I'm trying to replaster the walls in an old house in Taiwan. Due to both the extreme humidity here and the shorter drying/curing times, I would prefer to use setting-type plaster over drying-type.

I think I've found these products and their names in Chinese (石膏 and 批土) – it's tough to be sure with the language barrier and geographic differences in industry, but they're both made of gypsum, and one comes in big sacks of powder while the other comes in pre-mixed buckets (~US$10 for 50lb and 5gal, respectively). However, everyone I've talked to here suggests either using drying-type by itself, or mixing the two for heavier repairs. Nothing I've read on any American forum suggests this mixing method, and nobody in Taiwan advocates using the gypsum powder all by itself.

I tried their way – deep patches are still wet (hard but cold) the following day. I tried using just the powder, mixed with water – it goes from pancake batter to unworkable, crumbly mess in the span of 15 minutes. From everything I've read, working times on setting-type plaster should be 70-90 minutes.

What's going on here, and what can I do to get a longer working time but keep a strong, moisture-resistant plaster job? With my total lack of experience, waiting 36+ hours between patch jobs and coats is really slowing the project down.

1 Answer 1


The working time of setting-type plaster is a consequence of that plaster's ingredients. In the US, setting-type drywall compound (e.g. Sheetrock Easy Sand) can be had in a wide range of drying times from 5 to 210 minutes. If your mix is getting crumbly after 15 minutes, you might just have the wrong product.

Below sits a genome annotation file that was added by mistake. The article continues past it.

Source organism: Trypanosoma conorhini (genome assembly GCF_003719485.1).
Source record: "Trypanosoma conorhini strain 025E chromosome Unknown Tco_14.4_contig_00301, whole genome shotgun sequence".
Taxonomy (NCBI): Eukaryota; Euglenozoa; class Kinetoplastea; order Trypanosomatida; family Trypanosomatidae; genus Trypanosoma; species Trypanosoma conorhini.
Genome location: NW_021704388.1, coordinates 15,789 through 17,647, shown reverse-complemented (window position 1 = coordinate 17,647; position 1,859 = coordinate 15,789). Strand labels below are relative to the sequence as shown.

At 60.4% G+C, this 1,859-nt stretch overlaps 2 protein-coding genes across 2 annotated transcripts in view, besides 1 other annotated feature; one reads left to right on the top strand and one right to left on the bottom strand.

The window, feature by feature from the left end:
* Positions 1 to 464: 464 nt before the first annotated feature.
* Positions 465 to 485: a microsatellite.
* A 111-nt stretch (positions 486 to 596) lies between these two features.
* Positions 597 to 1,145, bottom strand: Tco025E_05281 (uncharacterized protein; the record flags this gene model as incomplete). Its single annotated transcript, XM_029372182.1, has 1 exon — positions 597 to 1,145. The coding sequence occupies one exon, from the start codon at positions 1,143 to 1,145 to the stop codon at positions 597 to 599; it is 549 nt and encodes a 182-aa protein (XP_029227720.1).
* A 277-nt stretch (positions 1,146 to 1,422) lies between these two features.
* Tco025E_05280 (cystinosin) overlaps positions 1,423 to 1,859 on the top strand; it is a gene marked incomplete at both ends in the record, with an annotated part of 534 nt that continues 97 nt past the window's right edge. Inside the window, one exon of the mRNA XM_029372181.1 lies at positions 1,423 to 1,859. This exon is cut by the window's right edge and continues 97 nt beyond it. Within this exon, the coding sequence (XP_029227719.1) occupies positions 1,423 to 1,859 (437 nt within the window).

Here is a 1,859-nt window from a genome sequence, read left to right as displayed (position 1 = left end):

Combining setting and pre-mixed compound is not something I've seen recommended. Final dry time, strength, shrinkage, etc. will be hard to predict. Perhaps you can work out something that does what you need this way, but I think you'd be better off finding a compound that gives you adequate working time when following manufacturer instructions. You can also find plaster retarder and accelerator that should let you adjust the setting time.

Alternatively, you can try to make do with what you've got by mixing setting-type compound and quickly filling the big cracks, and then top-coat with the pre-mixed or drying-type stuff. That will let you cut out a bunch of the waiting, but then fine-tune with a slower-drying plaster.

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